Tread carefully if you decide to take this one on. It is a film that seeks to distance you quite deliberately; perhaps as much as its protagonist is distanced from the real world. Based on Don DeLillo’s novella Cosmopolis published in 2003, it follows a day in the life of 28-year-old Eric Packer (Pattinson), a billionaire Wall Street analyst. He is out to get a haircut in his white stretch-limo, riding across Manhattan. The city however, is gridlocked with traffic on multiple accounts. So, we ride long with film, just as slowly as the limousine, moving at around a mile an hour. Packer, played by Pattinson with opaque intensity, has multiple encounters throughout, in a journey that makes him contemplate his life and eventually his death. You will either find this film incredible or terrible.

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6. The Rover (2014) 

A dystopian journey set 10 years after a global economic collapse. It’s every man for himself and a few final possessions are all one has left to live for. For Eric (Guy Pierce) it is his car, which gets stolen by a trio of gang members. He is in pursuit with an unlikely companion, Rey (Pattinson)—the slow-witted brother of one of the three men, who had been left behind for dead. Pattinson puts in a remarkably deglamourised performance, which is often only a few stutters and ticks; but surprises with how much depth it achieves.

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5. Maps to the Stars (2014) 

Cronenberg’s dissection of a Hollywood family set in his satirical and nightmarish version of California. They are all busy chasing fame or each other and eventually expose all the deep demons of their past. Pattinson, put inside of a limousine for a second time by director Cronenberg, plays a driver who is also an aspiring screen-writer. He is on the periphery of the lives of these terrifying showbiz people, but not far enough. Pattinson brings considerable acting chops and delivers a confident, smooth performance.  

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4. Life (2015) 

Photographer Dennis Stock’s iconic images of the great cultural icon and actor James dean, lend inspiration to this film as it tries to chronicle the story behind Stock’s 1955 Life Magazine photo story on Dean. Dane DeHaan, plays James Dean quite convincingly, while Robert Pattinson (the much bigger star) takes on the less glamorous but more adventurous role of the photographer, Stock.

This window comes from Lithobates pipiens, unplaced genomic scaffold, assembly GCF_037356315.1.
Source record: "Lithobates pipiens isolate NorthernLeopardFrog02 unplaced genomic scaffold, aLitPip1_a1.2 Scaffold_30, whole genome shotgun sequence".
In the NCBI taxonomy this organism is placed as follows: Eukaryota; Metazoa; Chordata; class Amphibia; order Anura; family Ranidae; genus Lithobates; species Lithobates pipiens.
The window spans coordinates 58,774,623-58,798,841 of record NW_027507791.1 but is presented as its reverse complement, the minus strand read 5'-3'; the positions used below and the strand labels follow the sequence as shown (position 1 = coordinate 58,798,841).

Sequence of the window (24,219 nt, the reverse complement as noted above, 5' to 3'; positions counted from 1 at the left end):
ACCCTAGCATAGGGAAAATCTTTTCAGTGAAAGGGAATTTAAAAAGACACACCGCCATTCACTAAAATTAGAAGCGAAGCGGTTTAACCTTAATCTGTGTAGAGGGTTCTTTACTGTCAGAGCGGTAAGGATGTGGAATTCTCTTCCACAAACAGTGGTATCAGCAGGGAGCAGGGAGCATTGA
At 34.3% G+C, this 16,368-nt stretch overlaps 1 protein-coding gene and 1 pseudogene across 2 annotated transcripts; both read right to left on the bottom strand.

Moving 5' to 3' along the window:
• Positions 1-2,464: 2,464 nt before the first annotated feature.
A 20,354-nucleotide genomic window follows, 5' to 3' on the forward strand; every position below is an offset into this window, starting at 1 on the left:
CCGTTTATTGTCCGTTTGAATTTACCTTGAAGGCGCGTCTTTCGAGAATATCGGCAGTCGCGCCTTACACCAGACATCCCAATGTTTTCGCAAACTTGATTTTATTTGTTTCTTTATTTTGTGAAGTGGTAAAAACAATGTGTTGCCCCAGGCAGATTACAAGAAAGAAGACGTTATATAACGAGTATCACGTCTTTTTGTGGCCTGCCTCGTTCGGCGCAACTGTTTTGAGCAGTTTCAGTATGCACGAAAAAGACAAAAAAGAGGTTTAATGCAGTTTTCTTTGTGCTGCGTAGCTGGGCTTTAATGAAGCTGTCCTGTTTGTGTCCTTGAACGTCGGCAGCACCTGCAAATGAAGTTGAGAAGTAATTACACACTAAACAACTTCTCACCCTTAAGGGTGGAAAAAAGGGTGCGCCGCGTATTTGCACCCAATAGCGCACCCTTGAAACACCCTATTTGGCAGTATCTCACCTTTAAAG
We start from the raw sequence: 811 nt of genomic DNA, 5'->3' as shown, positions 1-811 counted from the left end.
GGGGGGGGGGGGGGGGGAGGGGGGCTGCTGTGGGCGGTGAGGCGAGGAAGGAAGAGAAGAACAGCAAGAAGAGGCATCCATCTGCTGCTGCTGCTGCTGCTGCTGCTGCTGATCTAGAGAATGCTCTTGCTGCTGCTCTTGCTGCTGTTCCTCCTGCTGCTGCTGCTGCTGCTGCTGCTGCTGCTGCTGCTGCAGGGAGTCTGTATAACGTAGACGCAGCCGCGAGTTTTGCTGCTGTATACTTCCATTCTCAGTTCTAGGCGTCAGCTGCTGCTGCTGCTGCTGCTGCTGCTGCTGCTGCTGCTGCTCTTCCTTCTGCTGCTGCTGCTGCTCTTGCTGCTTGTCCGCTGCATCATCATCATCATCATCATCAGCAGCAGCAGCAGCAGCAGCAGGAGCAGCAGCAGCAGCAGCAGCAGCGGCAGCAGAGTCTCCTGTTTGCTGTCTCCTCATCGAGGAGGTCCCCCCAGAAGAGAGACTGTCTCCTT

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3. The Childhood of a Leader (2015)

Loosely based on Jean-Paul Sartre’s short story of the same name, the film is a chilling fable about the rise of a fascist leader in the aftermath of World War I. This is yet another highly divisive film (Pattinson seems to have a penchant for picking those), debut work by American actor-turned-director Brady Corbet. It keeps the audience at a distance throughout and unfolds in a series of incidents that take place in the boy’s life. Pattinson plays the grown-up leader with effortless elegance and in a clever narrative wink, another character from the leader’s past. His screen-time here might be sparse but is still effective, in a very unconventional and chilling film. 

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2. The Lost City of Z (2016) 

Based on a true-story, the film focuses on British explorer Col. Percival Fawcett (Charlie Hunnam), who disappeared while searching for a mysterious city in the Amazon in the 1920s. Robert Pattinson is the maverick, bearded Corporal Henry Costin—Fawcett’s most-faithful companion on his explorations. Pattinson in a terrific performance that is a delight to watch on-screen, provides a delicate counterpoint to Hunman’s Fawcett character. He knows when to quit, Fawcett for better or for worse, never does.

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1. Good Time (2017) 

Robert Pattinson is centre-stage in this thrilling and tragic drama about crime gone wrong. He plays Connie Nikas, a life-time criminal who tries to rope-in his brother (who has a learning disability) for a bank heist—and it fails—big time. Indiewire’s chief film critic Eric Kohn called it Robert’s “Career-Best Performance”, he even topped their Critics Survey of Best of Cannes 2017.